Houston poet-athletes Pablo and Cordey demonstrate the meditation technique they use to destress. Photo: Brian Anderson.
“What Are We Experts In?”
Every year, alongside more than 3,000 of their fellow poet-athletes, Houston students participate in soccer, poetry, and service-learning programs through DC SCORES’ award-winning curriculum.
As part of the program, poet-athletes design a student-led service-learning project, which is funded through mini-grants from DC SCORES.
“We began discussions about what we could work on for service learning and the students said, ‘We eat a lot of junk food, you know, we definitely don’t have the rainbow colors on our plate, like dairy, protein, grains, vegetables, and fruit.’” recalls Thomas.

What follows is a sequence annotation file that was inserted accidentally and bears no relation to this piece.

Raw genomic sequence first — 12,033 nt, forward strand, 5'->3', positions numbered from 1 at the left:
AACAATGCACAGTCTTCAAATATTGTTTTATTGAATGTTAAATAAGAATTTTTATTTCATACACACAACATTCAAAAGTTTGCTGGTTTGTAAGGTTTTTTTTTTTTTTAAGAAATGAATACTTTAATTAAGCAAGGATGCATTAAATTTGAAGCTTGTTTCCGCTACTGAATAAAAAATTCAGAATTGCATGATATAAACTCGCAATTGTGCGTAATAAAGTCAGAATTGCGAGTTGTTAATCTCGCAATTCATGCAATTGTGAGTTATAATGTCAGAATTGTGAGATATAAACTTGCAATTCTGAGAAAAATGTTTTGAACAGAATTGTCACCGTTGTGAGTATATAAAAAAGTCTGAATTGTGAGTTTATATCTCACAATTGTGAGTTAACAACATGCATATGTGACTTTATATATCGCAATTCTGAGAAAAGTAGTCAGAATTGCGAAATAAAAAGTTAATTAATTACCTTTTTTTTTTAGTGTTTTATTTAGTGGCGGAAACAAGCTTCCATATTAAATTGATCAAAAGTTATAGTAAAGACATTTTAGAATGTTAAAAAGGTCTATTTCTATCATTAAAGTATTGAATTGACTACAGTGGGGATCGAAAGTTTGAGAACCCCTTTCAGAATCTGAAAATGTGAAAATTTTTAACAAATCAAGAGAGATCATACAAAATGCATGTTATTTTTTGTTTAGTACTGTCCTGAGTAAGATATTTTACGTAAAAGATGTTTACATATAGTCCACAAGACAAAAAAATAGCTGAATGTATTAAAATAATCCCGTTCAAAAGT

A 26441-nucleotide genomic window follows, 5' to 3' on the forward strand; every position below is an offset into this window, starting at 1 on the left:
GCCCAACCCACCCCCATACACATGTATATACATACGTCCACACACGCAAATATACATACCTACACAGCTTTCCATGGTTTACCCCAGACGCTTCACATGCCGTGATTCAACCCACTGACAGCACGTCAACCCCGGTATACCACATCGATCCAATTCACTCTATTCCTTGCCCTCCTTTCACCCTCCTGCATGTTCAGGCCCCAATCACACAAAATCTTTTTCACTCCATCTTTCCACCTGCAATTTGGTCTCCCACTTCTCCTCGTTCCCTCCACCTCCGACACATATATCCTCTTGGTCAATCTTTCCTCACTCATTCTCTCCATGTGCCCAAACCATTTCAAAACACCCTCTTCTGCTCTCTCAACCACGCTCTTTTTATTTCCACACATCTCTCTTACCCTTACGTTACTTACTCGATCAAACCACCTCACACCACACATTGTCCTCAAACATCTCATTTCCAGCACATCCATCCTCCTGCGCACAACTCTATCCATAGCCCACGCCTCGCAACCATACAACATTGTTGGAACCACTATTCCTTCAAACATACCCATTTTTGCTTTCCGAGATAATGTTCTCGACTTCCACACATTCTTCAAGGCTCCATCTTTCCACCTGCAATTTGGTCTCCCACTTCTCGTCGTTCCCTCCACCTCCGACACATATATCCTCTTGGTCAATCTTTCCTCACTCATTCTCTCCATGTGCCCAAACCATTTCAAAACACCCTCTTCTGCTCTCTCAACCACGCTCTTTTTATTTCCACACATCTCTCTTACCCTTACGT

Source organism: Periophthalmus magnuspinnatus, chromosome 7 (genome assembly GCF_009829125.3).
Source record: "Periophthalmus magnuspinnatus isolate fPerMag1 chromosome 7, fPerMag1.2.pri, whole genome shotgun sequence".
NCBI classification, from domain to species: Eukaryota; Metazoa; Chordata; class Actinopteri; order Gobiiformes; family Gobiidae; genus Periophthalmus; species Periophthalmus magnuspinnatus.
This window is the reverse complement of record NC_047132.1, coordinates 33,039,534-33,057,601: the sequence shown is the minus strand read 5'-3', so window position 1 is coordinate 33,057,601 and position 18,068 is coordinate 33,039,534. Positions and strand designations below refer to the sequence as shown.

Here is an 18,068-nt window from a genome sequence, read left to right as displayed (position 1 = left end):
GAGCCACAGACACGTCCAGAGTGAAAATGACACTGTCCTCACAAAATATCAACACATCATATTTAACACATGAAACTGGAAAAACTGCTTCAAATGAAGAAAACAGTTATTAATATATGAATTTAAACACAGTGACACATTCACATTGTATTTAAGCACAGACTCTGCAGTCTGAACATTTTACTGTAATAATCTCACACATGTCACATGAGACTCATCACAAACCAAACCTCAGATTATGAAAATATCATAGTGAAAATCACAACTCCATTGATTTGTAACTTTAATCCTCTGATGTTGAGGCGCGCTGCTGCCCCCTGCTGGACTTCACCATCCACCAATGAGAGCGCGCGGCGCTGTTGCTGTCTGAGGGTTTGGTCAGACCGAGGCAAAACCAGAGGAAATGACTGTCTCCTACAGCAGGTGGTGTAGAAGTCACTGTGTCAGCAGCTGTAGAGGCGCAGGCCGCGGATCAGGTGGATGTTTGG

The team also talked about other health topics. “So, I said, ‘What can we do about eating and drinking unhealthy foods and drinks, and being mentally and physically fit?” she says.
DC SCORES coaches Tracey Thomas (left) and Kevin Wright (right) worked with students at Houston to create the health and wellness expo. Photo: Brian Anderson.
The team conducted research into various health topics and selected the advice they most wanted to share with their peers. Modeling their expo on fairs and carnivals where patrons can go on lots of different rides in one place, the students decided to use their soccer field to set up wellness stations to teach their classmates about everything from dental hygiene to mobility exercises.
Organizing an event with so many components was a big challenge for the team, says 5th-grader Tahirah, who ran a station making calming glitter jars. “I learned you have to have preparation, you have to have everything in order and handled so that you can proceed,” she explains.